'Islamic Center Shouldn't Be Near, but Inside Ground Zero Site'

Controversial documentarist Michael Moore parallels plight of N.Y. Muslims with the struggles of the Jewish community in city's early years.

The controversial Islamic center due to be built near the site of the September 11, 2001 terror attacks in New York City should be moved onto the Ground Zero site itself, documentary filmmaker Michael Moore wrote on his blog on Saturday, saying that such a move would be a way to tear Islam away from the extremists who have kidnapped it.

Michael Moore AP 4.3.2010

More than 1,000 protesters on both sides of the issue were expected to converge at the mosque site, a former clothing store two blocks north of where the twin towers stood, on Saturday, the ninth anniversary of the attacks. 

Moore wrote Saturday that he believed in "an America that says to the world that we are a loving and generous people and if a bunch of murderers steal your religion from you and use it as their excuse to kill 3,000 souls, then I want to help you get your religion back."

"And I want to put it at the spot where it was stolen from you," Moore added.

Commenting further on the planned structure, the controversial filmmaker said that, contrary to popular belief, it was not "going to be a 'mosque,' it's going to be a community center."

"It will have the same prayer room in it that's already there. But to even have to assure people that 'it's not going to be mosque' is so offensive, I now wish they would just build a 111-story mosque there," Moore said, adding that that "would be better than the lame and disgusting way the developer has left Ground Zero an empty hole until recently."

Moore also commented on the support the intended community center received from the local Jewish community center saying that a local rabbi had been advising the Muslim clerics "since the beginning."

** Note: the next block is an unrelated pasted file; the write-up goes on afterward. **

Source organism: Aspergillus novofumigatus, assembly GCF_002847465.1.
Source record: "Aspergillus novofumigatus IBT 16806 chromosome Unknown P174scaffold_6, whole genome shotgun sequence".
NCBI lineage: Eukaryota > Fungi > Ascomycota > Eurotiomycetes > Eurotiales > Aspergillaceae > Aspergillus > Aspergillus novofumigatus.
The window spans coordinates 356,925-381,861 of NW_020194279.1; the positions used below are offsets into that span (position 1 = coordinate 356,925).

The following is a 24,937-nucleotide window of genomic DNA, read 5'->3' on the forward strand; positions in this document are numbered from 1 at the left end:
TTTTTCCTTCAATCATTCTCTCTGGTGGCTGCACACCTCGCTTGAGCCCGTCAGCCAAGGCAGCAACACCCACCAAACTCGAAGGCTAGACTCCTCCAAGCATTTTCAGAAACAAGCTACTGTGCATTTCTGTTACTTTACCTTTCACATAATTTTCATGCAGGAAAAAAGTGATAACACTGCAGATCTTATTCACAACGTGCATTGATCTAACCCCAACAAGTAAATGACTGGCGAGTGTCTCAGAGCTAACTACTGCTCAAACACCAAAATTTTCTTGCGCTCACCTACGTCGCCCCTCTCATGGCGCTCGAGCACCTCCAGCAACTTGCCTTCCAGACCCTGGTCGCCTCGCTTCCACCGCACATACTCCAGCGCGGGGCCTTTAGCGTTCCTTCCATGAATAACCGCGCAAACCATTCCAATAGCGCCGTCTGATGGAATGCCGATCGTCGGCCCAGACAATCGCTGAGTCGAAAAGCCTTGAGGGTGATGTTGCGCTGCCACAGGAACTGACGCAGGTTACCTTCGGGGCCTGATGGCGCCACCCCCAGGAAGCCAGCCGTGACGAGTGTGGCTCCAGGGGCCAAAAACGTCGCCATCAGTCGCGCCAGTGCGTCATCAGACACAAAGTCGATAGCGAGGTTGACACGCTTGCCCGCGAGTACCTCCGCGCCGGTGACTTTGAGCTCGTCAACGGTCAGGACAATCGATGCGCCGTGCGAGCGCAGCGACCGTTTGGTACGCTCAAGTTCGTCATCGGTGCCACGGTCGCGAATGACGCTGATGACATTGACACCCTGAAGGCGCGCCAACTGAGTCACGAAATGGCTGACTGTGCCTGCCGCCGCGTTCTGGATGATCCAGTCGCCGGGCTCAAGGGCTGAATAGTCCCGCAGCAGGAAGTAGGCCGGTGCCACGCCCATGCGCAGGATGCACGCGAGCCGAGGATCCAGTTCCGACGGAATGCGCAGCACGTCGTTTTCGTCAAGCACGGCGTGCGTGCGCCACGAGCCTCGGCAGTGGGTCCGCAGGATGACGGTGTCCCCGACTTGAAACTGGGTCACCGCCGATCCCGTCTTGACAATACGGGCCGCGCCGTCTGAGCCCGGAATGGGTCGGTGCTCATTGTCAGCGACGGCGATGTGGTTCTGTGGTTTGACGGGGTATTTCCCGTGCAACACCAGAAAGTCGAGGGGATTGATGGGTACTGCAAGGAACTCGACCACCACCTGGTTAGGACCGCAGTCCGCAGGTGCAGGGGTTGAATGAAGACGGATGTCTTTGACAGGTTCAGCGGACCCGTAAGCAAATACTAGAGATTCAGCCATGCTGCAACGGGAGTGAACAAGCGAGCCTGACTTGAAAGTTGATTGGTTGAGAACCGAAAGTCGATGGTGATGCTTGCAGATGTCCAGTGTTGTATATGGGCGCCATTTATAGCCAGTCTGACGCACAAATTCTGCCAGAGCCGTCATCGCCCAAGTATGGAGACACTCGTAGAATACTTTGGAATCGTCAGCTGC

"It's been a picture-perfect example of the kind of world we all want to live in," Moore said, later invoking the history of the Jewish struggle for recognition in the New York.

"Peter Stuyvessant, New York's 'founder,' tried to expel the first Jews who arrived in Manhattan. Then the Dutch said, no, that's a bit much. So then Stuyvessant said okay, you can stay, but you cannot build a synagogue anywhere in Manhattan. Do your stupid Friday night thing at home," Moore said, adding that the "first Jewish temple was not allowed to be built until 1730."

"Then there was a revolution, and the founding fathers said this country has to be secular - no religious nuts or state religions. George Washington (inaugurated around the corner from Ground Zero) wanted to make a statement about this his very first year in office," Moore said, indicating Washington's wish to see Jews receive equal rights.

In his characteristically direct fashion, Moore said he was more offended by the existence of a nearby McDonald's than he was about an Islamic community center, saying: Trust me, "McDonald's has killed far more people than the terrorists."

To read the full blog post, click here